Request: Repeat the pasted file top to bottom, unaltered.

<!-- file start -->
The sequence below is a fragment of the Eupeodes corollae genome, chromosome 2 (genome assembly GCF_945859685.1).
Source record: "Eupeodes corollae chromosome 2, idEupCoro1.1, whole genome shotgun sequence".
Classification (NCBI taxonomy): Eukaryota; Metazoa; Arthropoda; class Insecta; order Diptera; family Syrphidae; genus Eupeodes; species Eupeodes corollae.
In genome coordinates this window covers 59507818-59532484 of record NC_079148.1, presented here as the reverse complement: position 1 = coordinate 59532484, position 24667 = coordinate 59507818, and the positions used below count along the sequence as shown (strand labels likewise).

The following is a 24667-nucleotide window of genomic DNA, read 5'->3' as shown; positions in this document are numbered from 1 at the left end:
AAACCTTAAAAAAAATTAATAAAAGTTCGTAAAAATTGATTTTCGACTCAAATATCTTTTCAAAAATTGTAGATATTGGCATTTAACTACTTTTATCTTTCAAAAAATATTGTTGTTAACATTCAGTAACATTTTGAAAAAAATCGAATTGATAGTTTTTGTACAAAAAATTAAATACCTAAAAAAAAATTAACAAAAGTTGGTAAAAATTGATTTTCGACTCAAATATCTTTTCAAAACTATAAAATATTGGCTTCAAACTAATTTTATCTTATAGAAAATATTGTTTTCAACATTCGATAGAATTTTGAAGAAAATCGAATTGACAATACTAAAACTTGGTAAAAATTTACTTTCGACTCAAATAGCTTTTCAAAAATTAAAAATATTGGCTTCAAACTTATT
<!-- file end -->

The sequence below is a fragment of the Eupeodes corollae genome, chromosome 2 (genome assembly GCF_945859685.1).
Source record: "Eupeodes corollae chromosome 2, idEupCoro1.1, whole genome shotgun sequence".
Classification (NCBI taxonomy): Eukaryota; Metazoa; Arthropoda; class Insecta; order Diptera; family Syrphidae; genus Eupeodes; species Eupeodes corollae.
In genome coordinates this window covers 59507818-59532484 of record NC_079148.1, presented here as the reverse complement: position 1 = coordinate 59532484, position 24667 = coordinate 59507818, and the positions used below count along the sequence as shown (strand labels likewise).

The following is a 24667-nucleotide window of genomic DNA, read 5'->3' as shown; positions in this document are numbered from 1 at the left end:
AAACCTTAAAAAAAATTAATAAAAGTTCGTAAAAATTGATTTTCGACTCAAATATCTTTTCAAAAATTGTAGATATTGGCATTTAACTACTTTTATCTTTCAAAAAATATTGTTGTTAACATTCAGTAACATTTTGAAAAAAATCGAATTGATAGTTTTTGTACAAAAAATTAAATACCTAAAAAAAAATTAACAAAAGTTGGTAAAAATTGATTTTCGACTCAAATATCTTTTCAAAACTATAAAATATTGGCTTCAAACTAATTTTATCTTATAGAAAATATTGTTTTCAACATTCGATAGAATTTTGAAGAAAATCGAATTGACAATACTAAAACTTGGTAAAAATTTACTTTCGACTCAAATAGCTTTTCAAAAATTAAAAATATTGGCTTCAAACTTATT